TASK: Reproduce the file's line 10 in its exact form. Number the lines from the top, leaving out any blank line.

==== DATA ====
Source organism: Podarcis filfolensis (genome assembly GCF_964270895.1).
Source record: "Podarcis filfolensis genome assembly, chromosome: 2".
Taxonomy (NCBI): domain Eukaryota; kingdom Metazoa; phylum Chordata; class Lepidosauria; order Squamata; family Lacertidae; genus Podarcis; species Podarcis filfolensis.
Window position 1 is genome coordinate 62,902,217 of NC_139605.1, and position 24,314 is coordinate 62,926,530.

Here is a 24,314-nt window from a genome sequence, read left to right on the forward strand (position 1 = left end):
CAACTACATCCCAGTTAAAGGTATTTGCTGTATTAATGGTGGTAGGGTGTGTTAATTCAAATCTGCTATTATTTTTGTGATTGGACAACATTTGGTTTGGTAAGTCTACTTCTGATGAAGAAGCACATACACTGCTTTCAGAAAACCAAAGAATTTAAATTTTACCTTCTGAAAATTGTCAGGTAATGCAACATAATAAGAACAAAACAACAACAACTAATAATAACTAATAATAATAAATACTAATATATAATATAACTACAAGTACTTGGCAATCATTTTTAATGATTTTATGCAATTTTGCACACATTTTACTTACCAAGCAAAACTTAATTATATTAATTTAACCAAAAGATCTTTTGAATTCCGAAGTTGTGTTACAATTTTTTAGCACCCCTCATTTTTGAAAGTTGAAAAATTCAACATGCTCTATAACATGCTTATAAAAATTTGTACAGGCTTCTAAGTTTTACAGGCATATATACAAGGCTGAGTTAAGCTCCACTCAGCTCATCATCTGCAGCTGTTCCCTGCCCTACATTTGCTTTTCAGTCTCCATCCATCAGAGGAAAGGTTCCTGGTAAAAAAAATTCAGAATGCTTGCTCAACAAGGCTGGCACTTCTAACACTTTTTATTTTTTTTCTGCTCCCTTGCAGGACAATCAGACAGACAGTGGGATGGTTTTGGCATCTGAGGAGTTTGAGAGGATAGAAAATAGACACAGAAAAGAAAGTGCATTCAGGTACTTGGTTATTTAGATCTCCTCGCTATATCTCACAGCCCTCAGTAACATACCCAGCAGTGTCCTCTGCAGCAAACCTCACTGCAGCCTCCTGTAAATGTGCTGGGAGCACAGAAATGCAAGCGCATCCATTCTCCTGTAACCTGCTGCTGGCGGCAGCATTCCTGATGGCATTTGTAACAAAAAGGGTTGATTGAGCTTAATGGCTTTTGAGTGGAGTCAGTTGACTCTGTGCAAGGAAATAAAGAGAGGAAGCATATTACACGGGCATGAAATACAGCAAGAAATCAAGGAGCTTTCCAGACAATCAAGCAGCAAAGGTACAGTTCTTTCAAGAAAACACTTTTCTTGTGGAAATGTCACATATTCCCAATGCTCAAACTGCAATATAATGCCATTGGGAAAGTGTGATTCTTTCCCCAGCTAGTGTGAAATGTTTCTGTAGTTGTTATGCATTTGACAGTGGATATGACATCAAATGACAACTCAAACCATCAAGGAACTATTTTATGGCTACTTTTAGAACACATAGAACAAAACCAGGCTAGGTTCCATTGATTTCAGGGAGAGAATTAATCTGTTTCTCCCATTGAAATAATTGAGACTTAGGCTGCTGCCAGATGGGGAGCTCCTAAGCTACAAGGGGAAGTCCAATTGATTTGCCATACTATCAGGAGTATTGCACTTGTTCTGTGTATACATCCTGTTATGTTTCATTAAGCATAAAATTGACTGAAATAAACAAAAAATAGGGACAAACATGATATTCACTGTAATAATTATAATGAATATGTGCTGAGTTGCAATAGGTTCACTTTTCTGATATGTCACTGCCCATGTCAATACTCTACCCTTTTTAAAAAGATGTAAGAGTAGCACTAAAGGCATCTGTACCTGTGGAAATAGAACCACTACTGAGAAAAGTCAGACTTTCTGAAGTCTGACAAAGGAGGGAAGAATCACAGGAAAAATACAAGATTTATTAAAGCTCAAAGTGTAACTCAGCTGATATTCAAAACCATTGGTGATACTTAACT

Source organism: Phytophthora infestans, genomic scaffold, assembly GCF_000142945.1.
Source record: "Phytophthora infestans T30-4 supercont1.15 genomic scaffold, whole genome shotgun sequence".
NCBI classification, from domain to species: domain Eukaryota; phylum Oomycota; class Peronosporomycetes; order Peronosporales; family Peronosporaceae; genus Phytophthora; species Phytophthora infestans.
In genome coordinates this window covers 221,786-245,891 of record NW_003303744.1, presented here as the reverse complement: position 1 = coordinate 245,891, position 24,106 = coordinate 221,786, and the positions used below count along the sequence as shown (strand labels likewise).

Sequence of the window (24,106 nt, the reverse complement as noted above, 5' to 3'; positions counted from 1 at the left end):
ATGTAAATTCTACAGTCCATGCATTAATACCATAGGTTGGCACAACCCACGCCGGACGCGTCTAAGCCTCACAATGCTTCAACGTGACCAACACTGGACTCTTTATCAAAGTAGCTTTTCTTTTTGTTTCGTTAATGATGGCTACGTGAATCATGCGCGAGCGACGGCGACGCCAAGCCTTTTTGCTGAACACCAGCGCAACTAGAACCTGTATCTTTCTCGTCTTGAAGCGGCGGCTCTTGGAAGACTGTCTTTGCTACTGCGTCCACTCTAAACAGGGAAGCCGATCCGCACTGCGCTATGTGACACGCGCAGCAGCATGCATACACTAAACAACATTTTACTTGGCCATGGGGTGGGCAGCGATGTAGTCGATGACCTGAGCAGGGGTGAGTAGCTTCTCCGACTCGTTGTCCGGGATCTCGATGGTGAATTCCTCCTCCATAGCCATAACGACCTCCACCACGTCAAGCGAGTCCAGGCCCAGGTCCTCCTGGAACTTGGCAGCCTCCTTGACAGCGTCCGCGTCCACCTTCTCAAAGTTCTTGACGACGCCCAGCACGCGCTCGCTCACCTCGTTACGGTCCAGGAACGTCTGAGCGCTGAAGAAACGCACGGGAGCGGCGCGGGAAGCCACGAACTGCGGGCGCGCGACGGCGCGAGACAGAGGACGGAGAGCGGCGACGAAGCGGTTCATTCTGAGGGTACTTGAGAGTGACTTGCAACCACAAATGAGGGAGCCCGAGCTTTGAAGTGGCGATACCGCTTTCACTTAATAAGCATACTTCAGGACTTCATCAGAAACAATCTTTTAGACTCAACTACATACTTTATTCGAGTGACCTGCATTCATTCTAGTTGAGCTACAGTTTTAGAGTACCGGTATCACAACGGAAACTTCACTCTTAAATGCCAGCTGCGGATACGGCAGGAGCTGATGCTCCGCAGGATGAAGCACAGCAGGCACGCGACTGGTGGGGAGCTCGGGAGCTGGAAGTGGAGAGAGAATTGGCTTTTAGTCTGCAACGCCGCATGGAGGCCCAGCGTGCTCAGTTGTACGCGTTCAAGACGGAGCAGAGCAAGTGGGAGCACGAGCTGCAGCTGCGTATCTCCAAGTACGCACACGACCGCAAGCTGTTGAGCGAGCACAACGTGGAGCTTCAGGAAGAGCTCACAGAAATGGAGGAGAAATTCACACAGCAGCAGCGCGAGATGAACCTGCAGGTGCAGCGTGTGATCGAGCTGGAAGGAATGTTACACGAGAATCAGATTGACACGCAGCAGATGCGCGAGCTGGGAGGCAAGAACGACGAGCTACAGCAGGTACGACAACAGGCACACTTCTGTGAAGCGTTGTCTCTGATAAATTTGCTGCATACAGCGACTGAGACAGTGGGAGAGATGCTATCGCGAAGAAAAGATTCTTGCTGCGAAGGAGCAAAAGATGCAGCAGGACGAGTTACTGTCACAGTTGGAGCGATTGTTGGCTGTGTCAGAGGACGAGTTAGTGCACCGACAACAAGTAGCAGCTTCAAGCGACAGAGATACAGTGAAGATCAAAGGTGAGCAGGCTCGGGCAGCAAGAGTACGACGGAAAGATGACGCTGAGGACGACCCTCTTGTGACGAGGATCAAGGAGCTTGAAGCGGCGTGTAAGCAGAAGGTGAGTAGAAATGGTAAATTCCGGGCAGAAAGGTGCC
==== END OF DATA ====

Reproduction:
In genome coordinates this window covers 221,786-245,891 of record NW_003303744.1, presented here as the reverse complement: position 1 = coordinate 245,891, position 24,106 = coordinate 221,786, and the positions used below count along the sequence as shown (strand labels likewise).